What is Shark Squalene, and How Does it Appear in Your Beauty Products?
Shark squalene (aka squalane) is often known for its cameo appearance as a leading ingredient in cosmetics products. It often serves as a moisturizing ingredient to reduce facial wrinkles and soften the skin and is sometimes found in vitamins and wound creams. It’s used in a wide range of makeup and skincare products ranging from sunscreen to foundation to lipstick.
What Are the Problems That Accompany Shark Squalene Production?
Unfortunately, the shark oil trade and squalene fisheries are too often left unregulated. Each year, millions of sharks are killed. Their livers are then harvested and this oil, called squalene, is extracted from them. Although squalene can come from other plant sources like sugar cane, experts say that sourcing it from sharks is cheaper and easier.
Despite this, some leading companies in the beauty industry, such as L’Oréal, have actually already made the transition over to using plant-derived squalene. This occurs as many shark species already face numerous man-made threats that push them further towards extinction.
A related prominent issue in the shark space is demand for shark fin soup in China that is also contributing to the degradation of the shark population. This led to a massive surplus in overfishing sharks. Although the Chinese government outlawed shark fin soup at official events, shark fin soup is still sold in many states.
Sourcing squalene from sharks has left many shark populations in a vulnerable position, for they have become part of the collection of hidden ingredients used in the beauty industry. In fact, the few regulations with regards to ingredients such as this one used in the cosmetics industry have led to the rise of the Clean Beauty Movement.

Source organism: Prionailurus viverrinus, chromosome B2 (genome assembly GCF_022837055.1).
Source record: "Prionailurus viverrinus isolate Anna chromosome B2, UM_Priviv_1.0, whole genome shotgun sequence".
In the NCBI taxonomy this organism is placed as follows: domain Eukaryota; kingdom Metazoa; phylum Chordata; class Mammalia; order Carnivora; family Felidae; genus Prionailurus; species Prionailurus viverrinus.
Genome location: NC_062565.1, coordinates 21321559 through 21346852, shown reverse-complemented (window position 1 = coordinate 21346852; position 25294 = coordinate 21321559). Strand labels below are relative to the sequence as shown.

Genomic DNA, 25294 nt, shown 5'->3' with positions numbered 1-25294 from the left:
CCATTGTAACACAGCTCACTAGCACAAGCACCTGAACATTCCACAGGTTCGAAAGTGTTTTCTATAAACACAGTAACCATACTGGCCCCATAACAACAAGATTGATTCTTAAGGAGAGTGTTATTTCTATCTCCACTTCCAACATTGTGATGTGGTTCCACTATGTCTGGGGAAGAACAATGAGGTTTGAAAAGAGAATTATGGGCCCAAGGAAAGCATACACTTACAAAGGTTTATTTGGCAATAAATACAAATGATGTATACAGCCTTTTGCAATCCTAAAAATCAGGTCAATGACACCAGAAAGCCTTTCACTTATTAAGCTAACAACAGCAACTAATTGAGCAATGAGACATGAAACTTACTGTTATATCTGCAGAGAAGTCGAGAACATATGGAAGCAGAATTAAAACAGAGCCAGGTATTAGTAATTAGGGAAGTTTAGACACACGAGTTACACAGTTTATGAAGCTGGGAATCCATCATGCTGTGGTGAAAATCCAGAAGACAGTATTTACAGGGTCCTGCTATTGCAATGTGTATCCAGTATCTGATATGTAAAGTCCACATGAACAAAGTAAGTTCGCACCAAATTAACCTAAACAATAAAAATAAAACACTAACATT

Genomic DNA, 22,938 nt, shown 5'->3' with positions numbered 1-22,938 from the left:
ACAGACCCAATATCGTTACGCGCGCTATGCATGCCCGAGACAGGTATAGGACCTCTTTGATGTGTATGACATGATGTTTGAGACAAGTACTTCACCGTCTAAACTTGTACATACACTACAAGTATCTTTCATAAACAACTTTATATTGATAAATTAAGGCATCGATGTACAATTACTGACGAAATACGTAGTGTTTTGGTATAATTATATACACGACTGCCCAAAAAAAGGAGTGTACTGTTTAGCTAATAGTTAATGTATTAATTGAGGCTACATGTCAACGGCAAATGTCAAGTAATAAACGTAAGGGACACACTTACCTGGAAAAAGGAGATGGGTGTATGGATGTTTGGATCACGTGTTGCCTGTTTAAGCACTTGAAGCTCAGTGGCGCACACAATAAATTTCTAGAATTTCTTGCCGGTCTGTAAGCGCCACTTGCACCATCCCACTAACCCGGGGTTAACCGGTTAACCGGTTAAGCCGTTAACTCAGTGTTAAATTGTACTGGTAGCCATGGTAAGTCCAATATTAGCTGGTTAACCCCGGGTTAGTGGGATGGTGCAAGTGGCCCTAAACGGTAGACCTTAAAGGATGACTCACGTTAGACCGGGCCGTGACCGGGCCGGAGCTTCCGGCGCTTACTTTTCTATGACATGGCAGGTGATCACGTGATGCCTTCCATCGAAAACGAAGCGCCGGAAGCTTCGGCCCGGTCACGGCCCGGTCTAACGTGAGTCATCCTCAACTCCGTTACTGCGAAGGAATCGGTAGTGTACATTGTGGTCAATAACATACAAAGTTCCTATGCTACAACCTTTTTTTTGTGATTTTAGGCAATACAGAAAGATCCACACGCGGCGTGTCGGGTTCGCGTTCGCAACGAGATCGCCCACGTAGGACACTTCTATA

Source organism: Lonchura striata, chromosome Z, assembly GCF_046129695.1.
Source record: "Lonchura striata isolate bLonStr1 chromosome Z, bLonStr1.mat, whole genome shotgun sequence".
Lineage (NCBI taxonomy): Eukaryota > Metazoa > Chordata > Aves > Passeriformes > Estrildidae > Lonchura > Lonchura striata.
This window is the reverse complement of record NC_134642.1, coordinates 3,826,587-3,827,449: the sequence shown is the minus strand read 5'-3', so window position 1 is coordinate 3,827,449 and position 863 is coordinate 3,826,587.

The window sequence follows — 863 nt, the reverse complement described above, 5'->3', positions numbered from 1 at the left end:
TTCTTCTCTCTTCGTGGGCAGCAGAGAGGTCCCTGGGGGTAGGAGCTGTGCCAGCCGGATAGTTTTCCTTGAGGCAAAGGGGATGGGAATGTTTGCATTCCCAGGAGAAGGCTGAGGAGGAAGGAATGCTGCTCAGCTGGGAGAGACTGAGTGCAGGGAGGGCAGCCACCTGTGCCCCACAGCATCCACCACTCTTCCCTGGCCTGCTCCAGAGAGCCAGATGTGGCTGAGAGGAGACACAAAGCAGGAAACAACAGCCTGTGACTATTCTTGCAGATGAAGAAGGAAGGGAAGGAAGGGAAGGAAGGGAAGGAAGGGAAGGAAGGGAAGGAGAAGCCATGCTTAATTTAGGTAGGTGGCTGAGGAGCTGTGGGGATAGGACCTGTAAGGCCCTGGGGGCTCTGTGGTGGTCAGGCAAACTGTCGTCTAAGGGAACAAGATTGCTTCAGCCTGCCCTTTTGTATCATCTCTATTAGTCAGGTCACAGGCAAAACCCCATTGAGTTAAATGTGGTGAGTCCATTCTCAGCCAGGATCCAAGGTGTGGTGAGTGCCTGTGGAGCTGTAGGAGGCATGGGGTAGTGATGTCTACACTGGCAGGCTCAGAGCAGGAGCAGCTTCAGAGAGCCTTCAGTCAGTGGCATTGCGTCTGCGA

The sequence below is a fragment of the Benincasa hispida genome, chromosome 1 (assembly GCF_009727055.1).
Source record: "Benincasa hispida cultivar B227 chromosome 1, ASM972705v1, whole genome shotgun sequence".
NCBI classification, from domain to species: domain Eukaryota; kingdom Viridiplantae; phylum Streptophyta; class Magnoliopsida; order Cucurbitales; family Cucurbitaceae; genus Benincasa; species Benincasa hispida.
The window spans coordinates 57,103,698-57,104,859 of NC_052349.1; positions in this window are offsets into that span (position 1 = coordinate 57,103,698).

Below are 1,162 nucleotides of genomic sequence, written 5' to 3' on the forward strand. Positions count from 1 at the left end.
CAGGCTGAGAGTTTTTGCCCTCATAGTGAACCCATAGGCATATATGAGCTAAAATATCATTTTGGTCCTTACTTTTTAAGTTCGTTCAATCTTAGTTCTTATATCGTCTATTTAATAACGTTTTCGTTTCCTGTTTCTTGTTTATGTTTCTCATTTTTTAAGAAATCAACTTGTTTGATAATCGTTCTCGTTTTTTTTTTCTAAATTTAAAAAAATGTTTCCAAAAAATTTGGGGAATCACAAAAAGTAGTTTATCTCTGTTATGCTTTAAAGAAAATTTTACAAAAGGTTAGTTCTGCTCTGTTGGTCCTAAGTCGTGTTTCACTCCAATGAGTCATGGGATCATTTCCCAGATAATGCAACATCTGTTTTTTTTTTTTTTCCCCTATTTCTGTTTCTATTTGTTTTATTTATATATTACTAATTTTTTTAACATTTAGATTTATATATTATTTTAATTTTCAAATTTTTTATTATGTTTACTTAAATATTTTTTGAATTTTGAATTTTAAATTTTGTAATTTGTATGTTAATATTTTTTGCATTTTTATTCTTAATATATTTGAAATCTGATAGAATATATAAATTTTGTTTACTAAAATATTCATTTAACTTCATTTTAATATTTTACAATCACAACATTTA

Sharks and COVID-19 Vaccines
As reported in Smithsonian Magazine, a shark conservation group called Shark Allies has estimated that 500,000 sharks are at risk of being killed so researchers can use their squalene in a COVID-19 vaccine. This number is based on the global use of this ingredient, with each person getting two doses of such a vaccine.
However, it is important to note that a minority of the vaccines in development contain squalene; therefore, this number from Sharks Allies overstates the number of sharks implicated in global vaccine development efforts.
In addition to its beauty-enhancing properties, squalene is also said to boost immune response, so it is used in agents called adjuvants. One of these adjuvants, called the MF59, contains 9.75 milligrams of squalene in every vaccine dose administered. Per the Infectious Disease Research Institute and reported in USA Today, “a single shark could yield up to 300 grams of squalene, enough for about 30,000 doses of vaccine adjuvant.”
Researchers are Searching For Alternatives to Shark-Based Squalene
While the biological properties of shark-based squalene are advantageous for use in vaccines, researchers are actively searching for alternatives to shark-based squalene. Biotech firm Amyris is developing a solution that starts with sugar fermentation. Squalene can also be created from the byproducts of olive-oil refining. According to Chemical and Engineering News, both methods have made inroads into the cosmetics industry, but neither has entered the more highly regulated pharmaceutical supply chain.
To protect sharks further, there’s also a a clear need for overfishing and shark conservation regulations.
Our Final Thoughts
It is important to note that sharks are unexpectedly present in products that belong to the healthcare and cosmetics industries. When it comes to the world of beauty, there’s a better alternative to squalene specifically derived from sharks – a plant-based solution is available. With this in mind, some may opt to shop for vegan beauty products.
Finally, there’s a difference between learning about the use of squalene in the COVID-19 vaccine and receiving a vaccine on behalf of public health reasons. Information presented here is not meant to oppose vaccine administration nor ongoing research efforts during the COVID-19 pandemic.